Conscientious refusal by physicians and pharmacists: Who is obligated to do what, and why?

Theoretical Medicine and Bioethics 29 (3):187-200 (2008)

Abstract

Some medical services have long generated deep moral controversy within the medical profession as well as in broader society and have led to conscientious refusals by some physicians to provide those services to their patients. More recently, pharmacists in a number of states have refused on grounds of conscience to fill legal prescriptions for their customers. This paper assesses these controversies. First, I offer a brief account of the basis and limits of the claim to be free to act on one’s conscience. Second, I sketch an account of the basis of the medical and pharmacy professions’ responsibilities and the process by which they are specified and change over time. Third, I then set out and defend what I call the “conventional compromise” as a reasonable accommodation to conflicts between these professions’ responsibilities and the moral integrity of their individual members. Finally, I take up and reject the complicity objection to the conventional compromise. Put together, this provides my answer to the question posed in the title of my paper: “Conscientious refusal by physicians and pharmacists: who is obligated to do what, and why?”.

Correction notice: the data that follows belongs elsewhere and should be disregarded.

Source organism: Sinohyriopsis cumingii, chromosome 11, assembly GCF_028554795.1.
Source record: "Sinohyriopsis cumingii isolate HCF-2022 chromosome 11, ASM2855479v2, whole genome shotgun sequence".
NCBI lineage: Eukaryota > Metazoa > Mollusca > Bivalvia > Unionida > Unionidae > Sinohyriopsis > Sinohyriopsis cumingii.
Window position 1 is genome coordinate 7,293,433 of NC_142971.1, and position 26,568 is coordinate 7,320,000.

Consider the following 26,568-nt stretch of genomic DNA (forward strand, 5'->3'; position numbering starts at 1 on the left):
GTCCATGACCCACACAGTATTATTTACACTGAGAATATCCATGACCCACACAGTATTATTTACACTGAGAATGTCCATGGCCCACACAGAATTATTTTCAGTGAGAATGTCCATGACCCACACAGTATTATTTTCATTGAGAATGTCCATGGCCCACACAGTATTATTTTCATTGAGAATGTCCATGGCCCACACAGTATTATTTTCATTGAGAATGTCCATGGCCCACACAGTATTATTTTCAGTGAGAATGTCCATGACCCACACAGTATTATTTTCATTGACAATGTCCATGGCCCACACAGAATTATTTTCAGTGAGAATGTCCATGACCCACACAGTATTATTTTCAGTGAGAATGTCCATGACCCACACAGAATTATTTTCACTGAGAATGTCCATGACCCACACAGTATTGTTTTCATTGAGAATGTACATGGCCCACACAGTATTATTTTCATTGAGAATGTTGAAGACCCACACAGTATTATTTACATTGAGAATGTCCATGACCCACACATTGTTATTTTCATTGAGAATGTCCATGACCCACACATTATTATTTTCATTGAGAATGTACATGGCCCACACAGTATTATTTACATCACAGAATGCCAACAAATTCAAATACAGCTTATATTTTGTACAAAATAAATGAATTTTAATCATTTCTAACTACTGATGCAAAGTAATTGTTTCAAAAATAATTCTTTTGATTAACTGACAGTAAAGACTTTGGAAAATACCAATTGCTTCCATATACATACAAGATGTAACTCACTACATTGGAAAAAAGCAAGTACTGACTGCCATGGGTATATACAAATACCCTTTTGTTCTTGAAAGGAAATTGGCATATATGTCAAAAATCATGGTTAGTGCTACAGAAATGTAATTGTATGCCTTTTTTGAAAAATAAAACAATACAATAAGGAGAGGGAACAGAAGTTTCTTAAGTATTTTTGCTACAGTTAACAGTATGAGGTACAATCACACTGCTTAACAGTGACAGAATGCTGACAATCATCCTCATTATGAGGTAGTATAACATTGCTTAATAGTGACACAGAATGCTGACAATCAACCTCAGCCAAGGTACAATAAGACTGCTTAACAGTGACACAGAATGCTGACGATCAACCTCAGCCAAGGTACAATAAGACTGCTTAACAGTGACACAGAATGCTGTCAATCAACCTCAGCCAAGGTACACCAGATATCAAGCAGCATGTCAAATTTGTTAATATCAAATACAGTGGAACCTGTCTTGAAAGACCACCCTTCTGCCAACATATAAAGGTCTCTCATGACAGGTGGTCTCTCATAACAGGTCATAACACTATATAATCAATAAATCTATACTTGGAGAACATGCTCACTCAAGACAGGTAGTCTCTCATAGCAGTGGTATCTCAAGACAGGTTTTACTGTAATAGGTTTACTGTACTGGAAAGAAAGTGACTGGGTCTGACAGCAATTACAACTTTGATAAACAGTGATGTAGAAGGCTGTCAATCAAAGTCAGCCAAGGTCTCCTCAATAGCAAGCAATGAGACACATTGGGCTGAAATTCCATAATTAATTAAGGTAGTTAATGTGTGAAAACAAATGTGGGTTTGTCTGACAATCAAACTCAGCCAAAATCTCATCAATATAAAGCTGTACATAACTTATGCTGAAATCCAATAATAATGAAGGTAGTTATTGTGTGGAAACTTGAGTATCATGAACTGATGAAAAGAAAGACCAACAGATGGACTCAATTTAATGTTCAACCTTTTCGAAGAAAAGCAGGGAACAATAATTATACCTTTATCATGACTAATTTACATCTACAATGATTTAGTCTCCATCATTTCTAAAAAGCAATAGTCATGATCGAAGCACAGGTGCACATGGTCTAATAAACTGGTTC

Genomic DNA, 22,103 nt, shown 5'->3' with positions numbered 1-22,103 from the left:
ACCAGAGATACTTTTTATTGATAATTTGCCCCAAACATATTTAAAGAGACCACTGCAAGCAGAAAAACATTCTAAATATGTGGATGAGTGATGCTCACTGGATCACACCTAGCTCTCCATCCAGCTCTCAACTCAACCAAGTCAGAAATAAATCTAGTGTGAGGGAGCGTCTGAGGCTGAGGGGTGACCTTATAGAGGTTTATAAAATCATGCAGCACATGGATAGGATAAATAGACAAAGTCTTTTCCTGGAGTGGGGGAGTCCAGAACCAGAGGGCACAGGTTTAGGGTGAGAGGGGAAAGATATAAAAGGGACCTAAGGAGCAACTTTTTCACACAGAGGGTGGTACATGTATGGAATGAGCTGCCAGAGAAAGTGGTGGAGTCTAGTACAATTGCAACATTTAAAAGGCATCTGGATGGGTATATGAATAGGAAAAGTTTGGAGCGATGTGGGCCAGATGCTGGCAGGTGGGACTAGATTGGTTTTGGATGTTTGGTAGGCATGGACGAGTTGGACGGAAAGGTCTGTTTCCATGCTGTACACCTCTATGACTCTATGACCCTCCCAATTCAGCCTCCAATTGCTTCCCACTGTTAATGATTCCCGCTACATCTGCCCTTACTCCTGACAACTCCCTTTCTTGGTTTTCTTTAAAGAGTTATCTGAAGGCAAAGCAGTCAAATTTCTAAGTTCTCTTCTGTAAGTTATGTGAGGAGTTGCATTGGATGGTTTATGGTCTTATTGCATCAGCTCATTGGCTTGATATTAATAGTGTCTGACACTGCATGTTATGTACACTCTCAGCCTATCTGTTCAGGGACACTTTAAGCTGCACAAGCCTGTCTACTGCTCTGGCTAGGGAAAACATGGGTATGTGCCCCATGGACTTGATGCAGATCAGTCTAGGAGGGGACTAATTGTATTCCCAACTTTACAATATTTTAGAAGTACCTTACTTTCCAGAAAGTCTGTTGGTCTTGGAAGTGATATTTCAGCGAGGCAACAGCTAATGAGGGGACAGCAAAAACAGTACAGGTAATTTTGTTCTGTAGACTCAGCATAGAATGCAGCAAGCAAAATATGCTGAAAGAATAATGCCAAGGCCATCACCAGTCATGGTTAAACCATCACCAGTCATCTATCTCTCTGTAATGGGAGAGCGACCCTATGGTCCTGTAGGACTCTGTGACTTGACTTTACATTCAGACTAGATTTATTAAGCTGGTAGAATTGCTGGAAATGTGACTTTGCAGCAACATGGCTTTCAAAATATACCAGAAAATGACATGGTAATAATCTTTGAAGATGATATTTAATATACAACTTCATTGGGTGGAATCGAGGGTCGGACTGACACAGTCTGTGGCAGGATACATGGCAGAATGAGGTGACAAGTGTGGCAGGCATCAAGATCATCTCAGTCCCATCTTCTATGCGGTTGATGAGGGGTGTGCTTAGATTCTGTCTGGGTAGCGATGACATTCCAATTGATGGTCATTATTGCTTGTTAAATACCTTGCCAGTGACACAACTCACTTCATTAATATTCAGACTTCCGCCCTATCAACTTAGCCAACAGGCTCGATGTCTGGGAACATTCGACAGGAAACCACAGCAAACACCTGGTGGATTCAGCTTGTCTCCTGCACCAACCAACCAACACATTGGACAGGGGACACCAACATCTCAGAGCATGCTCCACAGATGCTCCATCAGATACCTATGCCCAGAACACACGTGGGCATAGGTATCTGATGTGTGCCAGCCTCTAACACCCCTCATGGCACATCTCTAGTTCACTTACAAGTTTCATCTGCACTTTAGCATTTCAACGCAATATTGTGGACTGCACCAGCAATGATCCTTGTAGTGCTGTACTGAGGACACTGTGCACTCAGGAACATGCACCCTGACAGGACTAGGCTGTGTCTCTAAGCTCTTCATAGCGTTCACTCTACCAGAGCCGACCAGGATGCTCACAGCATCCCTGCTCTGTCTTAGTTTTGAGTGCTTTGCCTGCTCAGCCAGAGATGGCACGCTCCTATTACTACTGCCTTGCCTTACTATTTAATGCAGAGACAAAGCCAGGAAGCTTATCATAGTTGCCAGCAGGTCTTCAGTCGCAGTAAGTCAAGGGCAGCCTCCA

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References found in this work

Political Liberalism.John Rawls - 1993 - Columbia University Press.
What is Conscience and Why is Respect for It so Important?Daniel P. Sulmasy - 2008 - Theoretical Medicine and Bioethics 29 (3):135-149.
Conscientious Objection and Emergency Contraception.Robert F. Card - 2007 - American Journal of Bioethics 7 (6):8 – 14.
Conscientious Objection in Medicine.Mark R. Wicclair - 2000 - Bioethics 14 (3):205–227.

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Citations of this work

The Truth Behind Conscientious Objection in Medicine.Nir Ben-Moshe - 2019 - Journal of Medical Ethics 45 (6):404-410.
Conscientious Objection in Italy: Table 1.Francesca Minerva - 2015 - Journal of Medical Ethics 41 (2):170-173.
When Should Conscientious Objection Be Accepted.Morten Magelssen - 2012 - Journal of Medical Ethics 38 (1):18-21.
My Conscience May Be My Guide, but You May Not Need to Honor It.Hugh Lafollette - 2017 - Cambridge Quarterly of Healthcare Ethics 26 (1):44-58.

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